Recently, financial professionals Frazer Rice, Michael Devlin, Michael O’Callaghan, and David Wasson assembled a prominent group of thought leaders, venture capitalists and entrepreneurs for a wide-ranging dialogue about “impact investing” with approximately 60 high net-worth individuals, families and office managers. Frazer and his colleagues opened the event by urging everyone in attendance to share personal stories and to actively participate during a morning that would be spent exploring the multiple challenges and opportunities presented by merging philanthropic idealism with multi-generational wealth management.
Bingham McCutchen partner Steven Wilamowsky hosted the gathering in the main conference center at his law firm’s New York City headquarters. For Mr. Wilamowsky, the conceptual underpinnings of impact investing speak directly to his long career as a leading bankruptcy attorney – specifically, assisting debtors and creditors in creating plans capable of transforming financially distressed entities into future engines of growth. In his words: “Successfully restructuring even the largest and most complex of corporations is all about the boundless creativity of free people and free markets. I see no reason why a similarly innovative application of capitalist ideals couldn’t also revolutionize the ‘business’ of doing good.”
Of course, most investors (or wealth managers) readily acknowledge that consistently generating profits is no simple task. Now imagine figuring out how to profit financially by doing something that traditionally (and almost exclusively) has been viewed as charity . . . Layers upon layers of new complexity and risk, right? Not so fast. There are numerous reasons why “Impact investing” has demonstrated tremendous promise even in areas where countless earlier strategies have fallen short.
Unsurprisingly, what took place over the next four hours was certainly no average panel discussion. As Frazer and his fellow organizers had hoped, the event quickly evolved into something more akin to a collaborative working group.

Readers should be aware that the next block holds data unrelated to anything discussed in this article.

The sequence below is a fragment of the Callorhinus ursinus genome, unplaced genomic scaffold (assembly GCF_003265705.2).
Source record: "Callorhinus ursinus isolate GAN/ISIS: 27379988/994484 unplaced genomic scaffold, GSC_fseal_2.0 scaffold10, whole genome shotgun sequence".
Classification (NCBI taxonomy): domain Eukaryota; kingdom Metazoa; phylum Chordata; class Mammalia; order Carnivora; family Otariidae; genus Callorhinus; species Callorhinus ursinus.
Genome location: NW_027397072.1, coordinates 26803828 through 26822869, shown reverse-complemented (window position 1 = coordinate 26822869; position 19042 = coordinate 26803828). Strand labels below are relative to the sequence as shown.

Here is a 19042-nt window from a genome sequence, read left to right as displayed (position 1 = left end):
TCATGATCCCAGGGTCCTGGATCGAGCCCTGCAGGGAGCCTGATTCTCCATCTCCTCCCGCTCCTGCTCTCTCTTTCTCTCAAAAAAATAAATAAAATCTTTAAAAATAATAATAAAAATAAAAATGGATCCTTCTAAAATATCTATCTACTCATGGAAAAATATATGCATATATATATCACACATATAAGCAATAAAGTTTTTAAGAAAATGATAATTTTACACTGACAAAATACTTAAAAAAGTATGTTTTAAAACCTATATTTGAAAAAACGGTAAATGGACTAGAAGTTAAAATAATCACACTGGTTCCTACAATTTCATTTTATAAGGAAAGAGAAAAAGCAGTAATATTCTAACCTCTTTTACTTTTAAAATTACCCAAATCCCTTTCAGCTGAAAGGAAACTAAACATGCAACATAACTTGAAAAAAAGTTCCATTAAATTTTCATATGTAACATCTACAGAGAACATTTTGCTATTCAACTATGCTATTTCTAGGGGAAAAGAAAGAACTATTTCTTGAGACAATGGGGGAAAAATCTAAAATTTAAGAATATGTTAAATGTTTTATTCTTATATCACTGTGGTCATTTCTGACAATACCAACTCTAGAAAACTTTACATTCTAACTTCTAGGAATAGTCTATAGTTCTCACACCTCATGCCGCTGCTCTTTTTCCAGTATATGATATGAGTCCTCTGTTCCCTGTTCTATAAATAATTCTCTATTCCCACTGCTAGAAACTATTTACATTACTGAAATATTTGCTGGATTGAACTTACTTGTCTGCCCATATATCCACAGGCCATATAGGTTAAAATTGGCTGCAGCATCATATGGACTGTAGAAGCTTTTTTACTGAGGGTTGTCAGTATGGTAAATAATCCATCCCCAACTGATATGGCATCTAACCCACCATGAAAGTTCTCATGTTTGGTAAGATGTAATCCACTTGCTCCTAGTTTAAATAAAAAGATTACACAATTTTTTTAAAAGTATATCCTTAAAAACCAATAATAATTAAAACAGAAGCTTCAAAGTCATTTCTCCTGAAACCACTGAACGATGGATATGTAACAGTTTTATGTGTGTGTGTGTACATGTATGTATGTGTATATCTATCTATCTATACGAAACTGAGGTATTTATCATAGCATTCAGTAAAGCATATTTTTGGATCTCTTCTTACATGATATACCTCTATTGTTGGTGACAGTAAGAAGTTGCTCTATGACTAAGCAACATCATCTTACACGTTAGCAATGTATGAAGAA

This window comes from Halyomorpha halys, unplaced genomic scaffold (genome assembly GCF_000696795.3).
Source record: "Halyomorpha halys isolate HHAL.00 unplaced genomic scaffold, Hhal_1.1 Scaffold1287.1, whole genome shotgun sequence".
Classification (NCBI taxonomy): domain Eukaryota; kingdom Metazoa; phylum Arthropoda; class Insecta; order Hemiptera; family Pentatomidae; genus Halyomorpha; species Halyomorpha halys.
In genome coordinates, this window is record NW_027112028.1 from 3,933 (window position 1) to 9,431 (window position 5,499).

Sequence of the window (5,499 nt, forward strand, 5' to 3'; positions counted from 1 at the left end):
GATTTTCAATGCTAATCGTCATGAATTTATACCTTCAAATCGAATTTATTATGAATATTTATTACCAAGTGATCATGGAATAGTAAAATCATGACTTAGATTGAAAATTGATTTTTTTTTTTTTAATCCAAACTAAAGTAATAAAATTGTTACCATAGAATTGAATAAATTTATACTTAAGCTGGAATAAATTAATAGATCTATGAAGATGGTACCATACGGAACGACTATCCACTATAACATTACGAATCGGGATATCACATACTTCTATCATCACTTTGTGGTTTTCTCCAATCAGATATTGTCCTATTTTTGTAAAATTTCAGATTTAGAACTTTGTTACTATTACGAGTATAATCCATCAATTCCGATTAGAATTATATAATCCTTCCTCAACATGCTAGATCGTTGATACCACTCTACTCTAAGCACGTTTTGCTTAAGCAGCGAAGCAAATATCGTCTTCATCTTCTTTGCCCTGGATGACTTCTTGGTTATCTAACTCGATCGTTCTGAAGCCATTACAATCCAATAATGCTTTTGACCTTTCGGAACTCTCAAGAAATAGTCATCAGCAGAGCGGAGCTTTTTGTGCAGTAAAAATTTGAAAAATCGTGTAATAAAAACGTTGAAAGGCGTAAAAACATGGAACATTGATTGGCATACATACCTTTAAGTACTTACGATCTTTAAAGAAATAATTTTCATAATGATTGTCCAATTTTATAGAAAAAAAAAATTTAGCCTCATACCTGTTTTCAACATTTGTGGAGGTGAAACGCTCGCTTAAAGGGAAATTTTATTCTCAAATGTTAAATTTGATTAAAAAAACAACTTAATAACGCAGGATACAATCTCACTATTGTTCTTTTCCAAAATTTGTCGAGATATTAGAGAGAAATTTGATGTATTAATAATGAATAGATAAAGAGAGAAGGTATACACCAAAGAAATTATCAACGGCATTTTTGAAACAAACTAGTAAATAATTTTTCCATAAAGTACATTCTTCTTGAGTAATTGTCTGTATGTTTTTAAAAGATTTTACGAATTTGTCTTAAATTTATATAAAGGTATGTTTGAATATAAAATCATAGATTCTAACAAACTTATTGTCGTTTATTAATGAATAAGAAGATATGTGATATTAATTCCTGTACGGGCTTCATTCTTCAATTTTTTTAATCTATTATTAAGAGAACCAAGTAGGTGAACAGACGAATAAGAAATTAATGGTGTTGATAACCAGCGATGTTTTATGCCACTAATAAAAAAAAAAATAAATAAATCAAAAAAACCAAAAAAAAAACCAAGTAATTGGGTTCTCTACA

The entrepreneur best known for founding the popular “Ted Talks” series, Richard Wurman, helped set this cooperative tone by regaling the audience with an entertaining and informative series of anecdotes while illuminating the notion that “investing with impact” fundamentally demands a willingness to depart from conventional thinking – even urging the audience to become “excited about their own ignorance.” As an example of the power of non-intuitive thought, Wurman specifically cited historians’ reevaluation of the Black Plague’s impact on the development of western civilization – obviously a horrible humanitarian catastrophe but one that ultimately brought about a new era of rapidly expanding technological and political innovation. By constantly questioning assumptions, broadening our understanding and realizing that the most significant sources of change are often the least expected, impact investors possess a unique ability to reshape the world for the better.
Mr. Wurman was followed by Bill Milliken, founder of one of the nation’s most successful educational enrichment programs “Communities in Schools” (an enormous impact investment that has already grown from serving 100 students to more than one million). After relating his own inspiring personal story of rising up from the streets to addressing the United States Congress on the importance of educational reform, Mr. Milliken summed up his personal “impact investing philosophy” with an aphorism that, in many ways, perfectly captured the spirit of the event: “If we do good, then we will do well.”
What sets impact investing apart, Milliken explained, is a recognition that incentives, long-term projects and constructive person-to-person relationships are not only more effective than “throwing money at a problem” but tend to generate more money anyway. Echoing Wurman, he also urged the audience to seek success in the least obvious – and sometime simplest – ways. One of Milliken’s greatest fundraising booms was owed to his realization that maximizing funding from wealthy donors sometimes requires little more than carefully listening to how those donors speak. By attaching the word “academy” (as opposed to “school”) to his specific projects, for example, donations jumped exponentially. The result? Exponential impact.